Uckfield’s firefighting history – brigade gets horse-drawn steamer

Uckfield’s Volunteer Fire Brigade took delivery of its first mechanised pump in 1910. It is believed to have been a horse-drawn Shand Mason steamer. Picture below.

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The Brigade still had no horses of its own and relied on Bourners, the local carriers, to supply them. One of Bourners’ employees, Fred Packham, drove the fire engine, writes Ian Ritchie in this second part of his history of the town’s fire service.

Shortly after the First World War, Uckfield Fire Brigade lost its volunteers status and came under local authority control – initially the Uckfield Urban District Council and then the Uckfield Parish Council.

Local publican, Thomas Harden took over as Captain and the station moved to the rear of his public house, The Alma Arms, in Framfield Road.

By 1925, Harden was referred to as the chief officer and the brigade received its first motorised fire engine. Firemen were still summoned by maroon fired from the pub garden until well into the 1930s.

Thomas Harden is pictured here with his new fire engine behind The Alma Arms 1927.

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1933 saw one of the most disastrous fires in the town’s history when despite the efforts of the brigade with the assistance of the East Grinstead and Heathfield Fire Brigades, Uckfield House was severely damaged.

Harden’s plans to secure a new purpose built fire station started in 1935 when the parish council looked to buy and convert an existing building.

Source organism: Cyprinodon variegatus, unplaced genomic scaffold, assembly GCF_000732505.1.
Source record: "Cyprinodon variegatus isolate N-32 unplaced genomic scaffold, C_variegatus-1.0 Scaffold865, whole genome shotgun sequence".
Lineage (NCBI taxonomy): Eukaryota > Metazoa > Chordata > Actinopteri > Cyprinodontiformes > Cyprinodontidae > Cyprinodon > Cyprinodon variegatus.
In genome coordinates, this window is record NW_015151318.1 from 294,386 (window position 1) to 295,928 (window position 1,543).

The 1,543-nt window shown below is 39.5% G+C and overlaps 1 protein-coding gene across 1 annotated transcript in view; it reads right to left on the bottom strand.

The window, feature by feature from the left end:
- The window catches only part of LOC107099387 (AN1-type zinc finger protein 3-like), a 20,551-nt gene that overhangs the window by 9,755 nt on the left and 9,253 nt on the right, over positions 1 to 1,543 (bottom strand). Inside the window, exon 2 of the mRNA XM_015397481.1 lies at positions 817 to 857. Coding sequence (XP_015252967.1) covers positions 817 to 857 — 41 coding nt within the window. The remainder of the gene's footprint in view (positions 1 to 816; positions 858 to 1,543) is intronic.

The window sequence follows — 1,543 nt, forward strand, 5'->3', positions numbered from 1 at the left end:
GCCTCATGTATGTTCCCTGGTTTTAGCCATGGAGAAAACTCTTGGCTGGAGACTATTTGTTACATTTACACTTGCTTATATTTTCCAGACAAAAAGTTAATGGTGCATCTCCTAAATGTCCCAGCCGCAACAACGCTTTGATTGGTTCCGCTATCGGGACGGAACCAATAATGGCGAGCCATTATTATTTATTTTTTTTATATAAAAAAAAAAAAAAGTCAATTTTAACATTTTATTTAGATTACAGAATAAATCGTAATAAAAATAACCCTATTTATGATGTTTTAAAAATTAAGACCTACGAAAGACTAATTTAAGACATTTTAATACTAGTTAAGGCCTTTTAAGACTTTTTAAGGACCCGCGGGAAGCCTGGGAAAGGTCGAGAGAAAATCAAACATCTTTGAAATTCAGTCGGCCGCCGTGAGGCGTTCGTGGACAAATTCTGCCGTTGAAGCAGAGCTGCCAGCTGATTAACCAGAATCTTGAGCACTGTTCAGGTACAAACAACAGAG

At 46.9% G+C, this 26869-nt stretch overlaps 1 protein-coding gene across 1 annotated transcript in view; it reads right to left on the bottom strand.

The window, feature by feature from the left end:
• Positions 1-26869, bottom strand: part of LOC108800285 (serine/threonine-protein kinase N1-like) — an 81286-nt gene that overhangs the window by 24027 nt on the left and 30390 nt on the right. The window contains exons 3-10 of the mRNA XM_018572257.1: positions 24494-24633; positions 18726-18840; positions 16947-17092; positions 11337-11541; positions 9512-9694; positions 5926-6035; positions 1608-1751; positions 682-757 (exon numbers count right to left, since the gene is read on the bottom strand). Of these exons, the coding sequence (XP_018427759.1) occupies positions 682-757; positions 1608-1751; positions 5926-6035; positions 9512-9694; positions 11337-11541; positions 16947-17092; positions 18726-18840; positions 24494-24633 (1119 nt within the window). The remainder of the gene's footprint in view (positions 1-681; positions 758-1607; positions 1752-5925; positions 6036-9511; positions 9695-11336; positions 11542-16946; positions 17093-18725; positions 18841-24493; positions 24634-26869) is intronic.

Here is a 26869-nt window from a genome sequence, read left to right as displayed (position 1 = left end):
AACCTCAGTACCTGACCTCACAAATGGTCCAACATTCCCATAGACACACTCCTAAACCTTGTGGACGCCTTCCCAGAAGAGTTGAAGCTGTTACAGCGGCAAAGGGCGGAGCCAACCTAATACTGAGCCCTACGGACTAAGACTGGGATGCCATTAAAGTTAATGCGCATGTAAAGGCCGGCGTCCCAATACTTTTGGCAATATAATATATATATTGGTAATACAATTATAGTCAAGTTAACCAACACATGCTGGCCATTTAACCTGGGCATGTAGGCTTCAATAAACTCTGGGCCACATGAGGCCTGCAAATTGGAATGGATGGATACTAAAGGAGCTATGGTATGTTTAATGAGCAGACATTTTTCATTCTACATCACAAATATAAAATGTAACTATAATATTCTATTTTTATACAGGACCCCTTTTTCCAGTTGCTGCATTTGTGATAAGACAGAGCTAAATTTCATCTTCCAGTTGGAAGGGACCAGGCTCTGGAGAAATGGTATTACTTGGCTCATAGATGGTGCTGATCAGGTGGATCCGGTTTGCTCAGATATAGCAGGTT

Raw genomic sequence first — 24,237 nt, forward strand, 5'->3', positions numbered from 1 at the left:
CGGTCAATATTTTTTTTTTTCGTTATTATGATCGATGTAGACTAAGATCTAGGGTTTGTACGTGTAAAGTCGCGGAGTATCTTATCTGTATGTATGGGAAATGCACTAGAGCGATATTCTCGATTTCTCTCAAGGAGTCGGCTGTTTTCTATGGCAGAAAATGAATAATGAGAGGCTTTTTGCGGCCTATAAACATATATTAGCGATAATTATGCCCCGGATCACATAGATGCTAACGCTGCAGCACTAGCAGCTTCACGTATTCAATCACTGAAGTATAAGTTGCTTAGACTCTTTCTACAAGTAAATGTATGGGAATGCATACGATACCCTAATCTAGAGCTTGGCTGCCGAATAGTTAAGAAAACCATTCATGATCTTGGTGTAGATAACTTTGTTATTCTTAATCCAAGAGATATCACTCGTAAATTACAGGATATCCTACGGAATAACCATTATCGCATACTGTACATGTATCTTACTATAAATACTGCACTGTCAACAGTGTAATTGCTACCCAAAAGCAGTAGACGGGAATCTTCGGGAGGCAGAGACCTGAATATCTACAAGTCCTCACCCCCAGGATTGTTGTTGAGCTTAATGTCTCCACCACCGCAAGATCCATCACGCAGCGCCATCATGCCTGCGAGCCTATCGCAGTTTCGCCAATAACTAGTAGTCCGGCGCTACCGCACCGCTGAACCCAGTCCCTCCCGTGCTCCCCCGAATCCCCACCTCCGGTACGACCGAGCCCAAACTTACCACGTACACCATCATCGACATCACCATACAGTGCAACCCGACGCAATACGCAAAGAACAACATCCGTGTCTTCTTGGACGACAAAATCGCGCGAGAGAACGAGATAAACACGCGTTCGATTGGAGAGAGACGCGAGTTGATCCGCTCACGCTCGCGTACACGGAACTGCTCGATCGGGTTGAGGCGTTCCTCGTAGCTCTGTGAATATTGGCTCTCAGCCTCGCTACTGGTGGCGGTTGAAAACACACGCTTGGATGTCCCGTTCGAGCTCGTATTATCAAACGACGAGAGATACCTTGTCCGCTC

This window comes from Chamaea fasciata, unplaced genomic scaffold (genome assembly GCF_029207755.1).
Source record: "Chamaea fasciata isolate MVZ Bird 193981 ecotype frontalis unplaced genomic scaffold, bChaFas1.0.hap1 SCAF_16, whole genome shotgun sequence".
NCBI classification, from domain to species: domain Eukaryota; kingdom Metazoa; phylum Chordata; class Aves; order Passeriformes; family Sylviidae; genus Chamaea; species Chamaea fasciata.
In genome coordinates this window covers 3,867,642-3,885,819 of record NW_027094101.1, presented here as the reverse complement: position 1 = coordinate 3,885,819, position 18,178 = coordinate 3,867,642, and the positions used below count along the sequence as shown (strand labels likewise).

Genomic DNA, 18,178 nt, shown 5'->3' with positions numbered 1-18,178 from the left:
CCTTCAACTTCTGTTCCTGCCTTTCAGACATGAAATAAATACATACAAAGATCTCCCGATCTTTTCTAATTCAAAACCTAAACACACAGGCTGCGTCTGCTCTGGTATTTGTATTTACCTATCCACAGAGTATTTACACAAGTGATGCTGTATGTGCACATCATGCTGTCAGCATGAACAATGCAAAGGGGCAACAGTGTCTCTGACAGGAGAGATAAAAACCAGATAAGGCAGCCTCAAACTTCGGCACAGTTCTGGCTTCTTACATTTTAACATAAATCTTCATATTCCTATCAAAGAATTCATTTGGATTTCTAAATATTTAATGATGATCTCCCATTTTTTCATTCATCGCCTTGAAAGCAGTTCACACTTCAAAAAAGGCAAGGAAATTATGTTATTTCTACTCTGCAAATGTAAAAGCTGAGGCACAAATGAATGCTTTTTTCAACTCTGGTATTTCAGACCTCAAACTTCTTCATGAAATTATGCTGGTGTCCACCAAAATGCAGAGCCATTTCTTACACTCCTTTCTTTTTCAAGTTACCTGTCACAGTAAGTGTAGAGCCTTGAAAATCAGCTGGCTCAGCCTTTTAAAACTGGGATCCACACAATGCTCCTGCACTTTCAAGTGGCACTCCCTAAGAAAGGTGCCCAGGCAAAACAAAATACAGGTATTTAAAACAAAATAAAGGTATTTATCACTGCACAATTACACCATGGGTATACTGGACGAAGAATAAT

This plan was abandoned in 1936 when the Keld Avenue site was bought with a £300 donation from the parish council.

The contract was awarded to local building firm Durrant Bros who constructed the new station incorporating a roof mounted tower and a cottage at either side for the captain and engineer and their families.

The total cost of the project was £4000 and on April 29 1938, Major Guy Larnach Neville, occupant of Uckfield House, (later to be 4th Marquess of Abergavenny) performed the opening ceremony which was followed by a celebration dinner at the Maidens Head Hotel.

The picture below was taken during the opening ceremony.

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And here are Uckfield’s 16 firemen lined up in front of their new station.

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With the Second World War looming, the role of the Uckfield Fire Brigade would change dramatically with the formation of The National Fire Service.

Read about the first recorded fire brigade in Uckfield in part one of this history of firefighting in Uckfield.

And here is more about the modern day Uckfield Community Fire Station.

See also:

Uckfield’s firefighting history – Second World War

How Uckfield fire service developed after Second World War

 

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